In addition to ePortfolio’s benefit to students, the use of ePortfolio has inspired me to develop my teaching practice. Since I teach mainly using the hybrid model, ePortfolio is a natural match. Students are aware that they will be using digital learning tools and spaces, such as discussion boards, and I regularly incorporate digital media into the course content. Also I now have students organize their ePortfolio by learning objective rather than project. This allows for frequent discussion about the ways assignments help build the skills required to meet the course learning objectives. My hope is that students will look back at these early posts, projects, and writing samples and recognize their growth and the value of their UNE educational experience.
I’ve used WordPress with my students for the past three or four years in a limited fashion—mostly as a place to house lower stakes journal writing, a move to reduce the amount of physical material I’d need to collect each term. Of course, I’d been aware of the possibilities using a real-deal ePortfolio might offer my classes, but I suppose there was an ongoing fear that students would view the electronic component as somehow ancillary, or as a tacked-on, nonessential part of the course. In 2016, however, I took the plunge and fully integrated ePorfolio into most (7/8) of my classes. Although it was a challenge to get everyone on-board at first, after just two semesters of fully embracing ePortfolio as part of my teaching, I’ve both observed and experienced some real benefits.
- Access to/amount of student work—I’m able to keep track of the progress of student homework/journals/and formal writing WAY more easily. Too, I’m not sure I realized how much writing I was actually asking of my students. Some quick sampling from the past two terms reveals 10,000 plus words written during the semester (not counting revised drafts). While the novelist in me is impressed, this is certainly not to suggest quantity drives quality. However, how do writers become better writers? Writing, and writing lots.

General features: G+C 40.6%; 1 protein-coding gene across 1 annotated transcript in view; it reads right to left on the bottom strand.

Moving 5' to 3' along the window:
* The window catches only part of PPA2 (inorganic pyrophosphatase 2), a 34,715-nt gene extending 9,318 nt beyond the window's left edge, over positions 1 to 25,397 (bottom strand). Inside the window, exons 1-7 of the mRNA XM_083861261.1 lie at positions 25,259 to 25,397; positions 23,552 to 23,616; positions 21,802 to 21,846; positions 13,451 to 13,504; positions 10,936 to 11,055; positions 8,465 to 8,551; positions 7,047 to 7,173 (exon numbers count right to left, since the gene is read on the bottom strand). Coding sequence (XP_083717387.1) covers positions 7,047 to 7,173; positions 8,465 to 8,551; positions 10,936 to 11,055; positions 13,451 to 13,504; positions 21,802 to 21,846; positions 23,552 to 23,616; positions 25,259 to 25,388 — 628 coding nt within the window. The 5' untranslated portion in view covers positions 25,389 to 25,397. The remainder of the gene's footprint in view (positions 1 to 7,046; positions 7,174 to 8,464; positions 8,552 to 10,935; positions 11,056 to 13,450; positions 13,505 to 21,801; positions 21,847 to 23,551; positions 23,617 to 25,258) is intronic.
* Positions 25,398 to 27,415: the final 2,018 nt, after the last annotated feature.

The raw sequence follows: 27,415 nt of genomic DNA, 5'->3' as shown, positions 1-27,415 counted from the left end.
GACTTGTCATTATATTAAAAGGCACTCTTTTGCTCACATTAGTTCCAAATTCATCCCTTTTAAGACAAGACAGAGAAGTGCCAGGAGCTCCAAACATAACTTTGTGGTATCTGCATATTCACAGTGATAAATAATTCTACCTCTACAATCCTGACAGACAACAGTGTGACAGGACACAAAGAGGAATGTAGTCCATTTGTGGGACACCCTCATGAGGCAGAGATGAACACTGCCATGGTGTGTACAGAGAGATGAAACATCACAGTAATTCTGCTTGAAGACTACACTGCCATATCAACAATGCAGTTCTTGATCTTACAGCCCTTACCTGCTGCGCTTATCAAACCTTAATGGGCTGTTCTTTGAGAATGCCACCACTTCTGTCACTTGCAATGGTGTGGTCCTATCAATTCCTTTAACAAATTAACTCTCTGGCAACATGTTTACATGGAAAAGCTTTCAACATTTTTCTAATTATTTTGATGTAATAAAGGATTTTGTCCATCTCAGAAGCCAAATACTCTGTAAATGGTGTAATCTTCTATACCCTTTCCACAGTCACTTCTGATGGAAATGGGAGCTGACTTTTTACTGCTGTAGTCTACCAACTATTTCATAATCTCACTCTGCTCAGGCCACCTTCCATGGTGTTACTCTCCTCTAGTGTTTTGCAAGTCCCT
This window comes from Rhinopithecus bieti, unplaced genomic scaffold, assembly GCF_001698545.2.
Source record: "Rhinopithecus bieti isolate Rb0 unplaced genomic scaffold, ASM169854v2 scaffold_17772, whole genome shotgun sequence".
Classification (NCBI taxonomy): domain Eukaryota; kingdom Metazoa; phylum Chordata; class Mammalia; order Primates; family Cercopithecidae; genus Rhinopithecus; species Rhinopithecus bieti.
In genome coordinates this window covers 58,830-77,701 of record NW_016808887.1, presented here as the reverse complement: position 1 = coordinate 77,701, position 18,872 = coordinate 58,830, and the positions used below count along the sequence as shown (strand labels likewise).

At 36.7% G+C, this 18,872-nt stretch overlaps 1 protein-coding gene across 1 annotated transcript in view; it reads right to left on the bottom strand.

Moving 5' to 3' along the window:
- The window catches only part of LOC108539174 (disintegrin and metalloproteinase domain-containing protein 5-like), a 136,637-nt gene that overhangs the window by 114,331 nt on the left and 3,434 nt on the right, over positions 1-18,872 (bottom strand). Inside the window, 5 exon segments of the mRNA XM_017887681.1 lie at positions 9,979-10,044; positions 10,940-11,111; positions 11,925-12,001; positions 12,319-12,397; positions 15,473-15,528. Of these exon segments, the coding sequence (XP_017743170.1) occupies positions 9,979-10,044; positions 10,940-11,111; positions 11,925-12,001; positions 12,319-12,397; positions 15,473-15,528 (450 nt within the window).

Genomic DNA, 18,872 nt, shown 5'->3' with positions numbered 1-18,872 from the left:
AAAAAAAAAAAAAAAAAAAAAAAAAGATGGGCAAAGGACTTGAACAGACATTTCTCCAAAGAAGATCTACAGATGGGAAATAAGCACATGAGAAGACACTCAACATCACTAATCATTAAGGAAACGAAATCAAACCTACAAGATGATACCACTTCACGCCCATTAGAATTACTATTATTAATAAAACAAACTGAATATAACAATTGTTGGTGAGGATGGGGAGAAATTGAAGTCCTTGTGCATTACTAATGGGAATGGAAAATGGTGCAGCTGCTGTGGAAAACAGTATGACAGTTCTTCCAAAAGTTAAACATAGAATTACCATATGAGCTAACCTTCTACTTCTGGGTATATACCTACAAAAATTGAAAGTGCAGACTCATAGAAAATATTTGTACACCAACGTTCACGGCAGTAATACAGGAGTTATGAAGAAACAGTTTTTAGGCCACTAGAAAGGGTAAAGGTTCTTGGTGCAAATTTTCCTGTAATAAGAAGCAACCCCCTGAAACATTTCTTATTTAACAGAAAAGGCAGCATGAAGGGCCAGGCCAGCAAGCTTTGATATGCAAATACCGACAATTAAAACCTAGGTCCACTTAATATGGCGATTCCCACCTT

- A greater sense of who students are—with a place for each individual student to create, evolve, and share their own digital identities, everyone in the class—including this instructor—is able to get a stronger sense of who each person actually is. This is especially true if a student is writing about some deeply important or long-standing tradition (we write food narratives and tradition/ritual is often a staple in this genre). What I’ve found this past year is that when students really embrace their ePortfolio, there is so much more than just words on a computer screen.
- End-of-term reflection and assessment samples both become easier to manage—ePortfolio provides a fuller picture for students to cast back and reflect on the work and progress they’ve made over the term—essentially, all of the work can be located there. With all of these various course artifacts so readily accessible, it is much more likely that students could recognize just how our coursework fits together, and actually be able to pinpoint moments of real growth over the term. When you can see draft after draft so easily, growth is pretty easy to spot. Additionally, with so much of our coursework organized and accessible, gathering department assessment samples at the end of the term is quite simple.
- Taking it to the next level! In the spring semester I had my students explore some of they possibilities of how valuable end-of-semester reflective projects might be. Many students created really thoughtful works during the last week of so of our class. These reflective digital projects demonstrate a real engagement with how an essay, and the process of drafting an essay, can be elevated by embracing the digital.